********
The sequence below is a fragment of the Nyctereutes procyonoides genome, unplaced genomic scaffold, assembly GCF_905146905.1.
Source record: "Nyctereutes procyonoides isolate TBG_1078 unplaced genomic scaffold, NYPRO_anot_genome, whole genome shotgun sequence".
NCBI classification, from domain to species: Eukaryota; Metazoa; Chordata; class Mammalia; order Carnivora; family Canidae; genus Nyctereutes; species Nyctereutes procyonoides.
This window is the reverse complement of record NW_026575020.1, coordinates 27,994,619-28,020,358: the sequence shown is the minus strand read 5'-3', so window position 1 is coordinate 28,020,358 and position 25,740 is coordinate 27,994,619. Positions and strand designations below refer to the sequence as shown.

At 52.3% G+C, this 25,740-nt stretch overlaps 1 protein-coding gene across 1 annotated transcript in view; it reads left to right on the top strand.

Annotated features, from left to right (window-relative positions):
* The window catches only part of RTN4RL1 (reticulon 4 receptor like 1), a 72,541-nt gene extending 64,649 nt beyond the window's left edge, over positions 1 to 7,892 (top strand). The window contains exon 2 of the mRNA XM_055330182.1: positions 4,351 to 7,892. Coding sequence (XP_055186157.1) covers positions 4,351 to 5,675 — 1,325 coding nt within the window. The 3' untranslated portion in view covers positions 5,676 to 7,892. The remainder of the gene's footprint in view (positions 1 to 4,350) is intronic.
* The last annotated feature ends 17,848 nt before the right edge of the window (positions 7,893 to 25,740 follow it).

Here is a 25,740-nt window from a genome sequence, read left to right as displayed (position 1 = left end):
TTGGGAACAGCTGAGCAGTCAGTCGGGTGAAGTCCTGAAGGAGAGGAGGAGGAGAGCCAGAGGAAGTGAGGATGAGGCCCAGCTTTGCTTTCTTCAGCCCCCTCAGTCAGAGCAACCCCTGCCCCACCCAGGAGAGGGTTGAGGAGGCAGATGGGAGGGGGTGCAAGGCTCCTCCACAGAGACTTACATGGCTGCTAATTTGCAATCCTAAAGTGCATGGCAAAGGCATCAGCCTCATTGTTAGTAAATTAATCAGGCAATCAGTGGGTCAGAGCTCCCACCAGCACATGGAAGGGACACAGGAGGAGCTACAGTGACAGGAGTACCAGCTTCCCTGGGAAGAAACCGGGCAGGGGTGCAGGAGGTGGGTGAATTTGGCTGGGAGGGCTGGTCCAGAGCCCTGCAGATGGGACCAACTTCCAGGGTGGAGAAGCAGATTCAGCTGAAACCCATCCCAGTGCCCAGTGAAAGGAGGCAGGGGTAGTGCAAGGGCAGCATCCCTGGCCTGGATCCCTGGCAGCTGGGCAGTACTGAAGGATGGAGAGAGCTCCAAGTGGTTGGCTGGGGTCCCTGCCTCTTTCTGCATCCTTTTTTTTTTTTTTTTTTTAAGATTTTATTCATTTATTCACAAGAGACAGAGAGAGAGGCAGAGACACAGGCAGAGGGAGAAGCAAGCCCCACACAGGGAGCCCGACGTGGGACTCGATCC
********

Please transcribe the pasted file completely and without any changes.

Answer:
The sequence below is a fragment of the Nyctereutes procyonoides genome, unplaced genomic scaffold, assembly GCF_905146905.1.
Source record: "Nyctereutes procyonoides isolate TBG_1078 unplaced genomic scaffold, NYPRO_anot_genome, whole genome shotgun sequence".
NCBI classification, from domain to species: Eukaryota; Metazoa; Chordata; class Mammalia; order Carnivora; family Canidae; genus Nyctereutes; species Nyctereutes procyonoides.
This window is the reverse complement of record NW_026575020.1, coordinates 27,994,619-28,020,358: the sequence shown is the minus strand read 5'-3', so window position 1 is coordinate 28,020,358 and position 25,740 is coordinate 27,994,619. Positions and strand designations below refer to the sequence as shown.

At 52.3% G+C, this 25,740-nt stretch overlaps 1 protein-coding gene across 1 annotated transcript in view; it reads left to right on the top strand.

Annotated features, from left to right (window-relative positions):
* The window catches only part of RTN4RL1 (reticulon 4 receptor like 1), a 72,541-nt gene extending 64,649 nt beyond the window's left edge, over positions 1 to 7,892 (top strand). The window contains exon 2 of the mRNA XM_055330182.1: positions 4,351 to 7,892. Coding sequence (XP_055186157.1) covers positions 4,351 to 5,675 — 1,325 coding nt within the window. The 3' untranslated portion in view covers positions 5,676 to 7,892. The remainder of the gene's footprint in view (positions 1 to 4,350) is intronic.
* The last annotated feature ends 17,848 nt before the right edge of the window (positions 7,893 to 25,740 follow it).

Here is a 25,740-nt window from a genome sequence, read left to right as displayed (position 1 = left end):
TTGGGAACAGCTGAGCAGTCAGTCGGGTGAAGTCCTGAAGGAGAGGAGGAGGAGAGCCAGAGGAAGTGAGGATGAGGCCCAGCTTTGCTTTCTTCAGCCCCCTCAGTCAGAGCAACCCCTGCCCCACCCAGGAGAGGGTTGAGGAGGCAGATGGGAGGGGGTGCAAGGCTCCTCCACAGAGACTTACATGGCTGCTAATTTGCAATCCTAAAGTGCATGGCAAAGGCATCAGCCTCATTGTTAGTAAATTAATCAGGCAATCAGTGGGTCAGAGCTCCCACCAGCACATGGAAGGGACACAGGAGGAGCTACAGTGACAGGAGTACCAGCTTCCCTGGGAAGAAACCGGGCAGGGGTGCAGGAGGTGGGTGAATTTGGCTGGGAGGGCTGGTCCAGAGCCCTGCAGATGGGACCAACTTCCAGGGTGGAGAAGCAGATTCAGCTGAAACCCATCCCAGTGCCCAGTGAAAGGAGGCAGGGGTAGTGCAAGGGCAGCATCCCTGGCCTGGATCCCTGGCAGCTGGGCAGTACTGAAGGATGGAGAGAGCTCCAAGTGGTTGGCTGGGGTCCCTGCCTCTTTCTGCATCCTTTTTTTTTTTTTTTTTTTAAGATTTTATTCATTTATTCACAAGAGACAGAGAGAGAGGCAGAGACACAGGCAGAGGGAGAAGCAAGCCCCACACAGGGAGCCCGACGTGGGACTCGATCC